New Gartner prediction says the majority of technology products and services will soon be built by those who are not technology professionals.
For years we’ve heard that every company will be a software company. Now it seems that every department of a business will also have its own “business technologists.” Today, total business-led IT spend averages up to 36% of the total formal IT budget.
What is driving the change?
Gartner points to growth in digital data, low-code/no-code development tools and artificial intelligence (AI)-assisted development are among the many factors that are enabling the democratization of technology development beyond IT professionals.
While tech has been bleeding into all areas of business in recent years, it is also accelerating in response to the COVID-19 crisis. Gartner also predicts that $30 billion in revenue will be generated by products and services that did not exist pre-pandemic.
At this rate and with the ever-increasing accessibility of tech platforms, companies will need to “extend their sourcing of ideas and technology development into new communities, whether they are based on citizen development, their own customer communities or other sources.”
All types of no-code technologies are on the rise
What types of technologies does this prediction apply to? Almost any of them.
From creating web sites or apps to simple integrations or customizing point solutions, many things that used to require coding or technical resources can now be done through self-service—signing up for a cloud platform with no set up and using the no-code version of a previously complicated technology.
This especially applies to automation and AI technology, traditionally an IT-only project. But this approach hasn’t made much digital transformation progress in recent years due to requirement gaps and inability to scale. No-code’s promise is that it can overcome these barriers by allowing the whole business to contribute in a practical, hands-on way.
Now, digital business can and should be treated as a team sport throughout the company to meet demand. Business technologists and tech-savvy employees in any role can automate with no-code tools, while IT serves as the coach.
Governing tech projects outside of IT
Gartner has also recently predicted that existing employees who are trained to use low-code and no-code tools, aka those upskilled to become “citizen developers,” will pass the number of professional developers at large organizations four-to-one by 2023. However, that makes the role of professional developers even more important.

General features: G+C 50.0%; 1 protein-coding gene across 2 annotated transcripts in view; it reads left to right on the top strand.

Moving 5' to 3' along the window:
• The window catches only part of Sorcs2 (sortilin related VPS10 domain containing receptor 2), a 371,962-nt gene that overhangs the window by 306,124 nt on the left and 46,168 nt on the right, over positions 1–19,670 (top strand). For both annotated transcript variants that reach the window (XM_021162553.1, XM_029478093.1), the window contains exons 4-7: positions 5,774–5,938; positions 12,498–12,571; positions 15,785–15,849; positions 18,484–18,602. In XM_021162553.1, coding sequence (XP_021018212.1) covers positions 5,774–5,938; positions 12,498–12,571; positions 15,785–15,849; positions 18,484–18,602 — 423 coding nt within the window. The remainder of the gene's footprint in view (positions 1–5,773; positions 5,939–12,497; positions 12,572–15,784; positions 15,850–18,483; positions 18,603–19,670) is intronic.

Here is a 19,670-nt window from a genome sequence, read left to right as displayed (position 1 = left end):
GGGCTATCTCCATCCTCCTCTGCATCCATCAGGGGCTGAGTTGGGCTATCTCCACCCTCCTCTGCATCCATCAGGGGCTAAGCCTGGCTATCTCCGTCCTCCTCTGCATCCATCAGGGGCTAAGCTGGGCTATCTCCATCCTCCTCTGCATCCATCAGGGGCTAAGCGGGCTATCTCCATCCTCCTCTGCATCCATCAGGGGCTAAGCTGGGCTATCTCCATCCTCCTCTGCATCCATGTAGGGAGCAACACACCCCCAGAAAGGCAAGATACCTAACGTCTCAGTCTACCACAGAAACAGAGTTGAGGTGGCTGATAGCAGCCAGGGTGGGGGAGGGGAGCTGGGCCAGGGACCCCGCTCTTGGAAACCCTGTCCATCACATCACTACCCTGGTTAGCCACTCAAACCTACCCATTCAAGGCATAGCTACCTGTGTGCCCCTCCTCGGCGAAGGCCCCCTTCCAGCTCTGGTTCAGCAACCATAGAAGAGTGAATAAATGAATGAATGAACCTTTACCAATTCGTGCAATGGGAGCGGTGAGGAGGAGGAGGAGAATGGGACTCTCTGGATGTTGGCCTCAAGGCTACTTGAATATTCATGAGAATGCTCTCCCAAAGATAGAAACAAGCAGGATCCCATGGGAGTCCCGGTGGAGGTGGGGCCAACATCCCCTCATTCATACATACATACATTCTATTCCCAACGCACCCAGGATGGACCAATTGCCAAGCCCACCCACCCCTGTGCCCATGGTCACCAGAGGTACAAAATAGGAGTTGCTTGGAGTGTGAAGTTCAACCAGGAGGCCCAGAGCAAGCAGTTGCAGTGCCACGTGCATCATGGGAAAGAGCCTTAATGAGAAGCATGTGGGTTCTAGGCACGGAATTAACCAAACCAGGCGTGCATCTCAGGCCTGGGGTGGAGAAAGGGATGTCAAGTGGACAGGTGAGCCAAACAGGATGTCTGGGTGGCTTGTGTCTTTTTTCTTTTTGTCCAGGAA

The companies and the technologies that will come out on top of the citizen developer revolution will get in front of “shadow IT” concerns of the past with guardrails and controls on these tools, technical oversight and governance structure.
This controlled no-code citizen developer approach has proven effective in many organizations so far. Guidant Global’s automation program is one of them.
Guidant Global uses Catalytic’s no-code workflow automation platform which has built-in governance, data and security controls. The company has also organized a governance board to oversee it, composed of both business and IT representatives to oversee the work of citizen developers.
The company just finished training its fourth cohort, with 46 people now certified on Catalytic and 35 processes (and counting) automated so far.
The truths about citizen development
What company wouldn’t want to tap into the subject matter expertise of all of its employees and give them the tools to turn it into digital agility, new products and cost savings? These are the benefits of citizen development and no-code promise. So why isn’t it everywhere yet?
Historically, there have been IT fears like security and maintenance concerns. Plus, technologies that claim to be low-code/no-code haven’t always been. However, we are entering a new era of citizen development.
When done right (which is to say safely at scale), it can be a true win-win for the tech and business sides of the organization alike and make the difference in a market increasingly ruled by technology.
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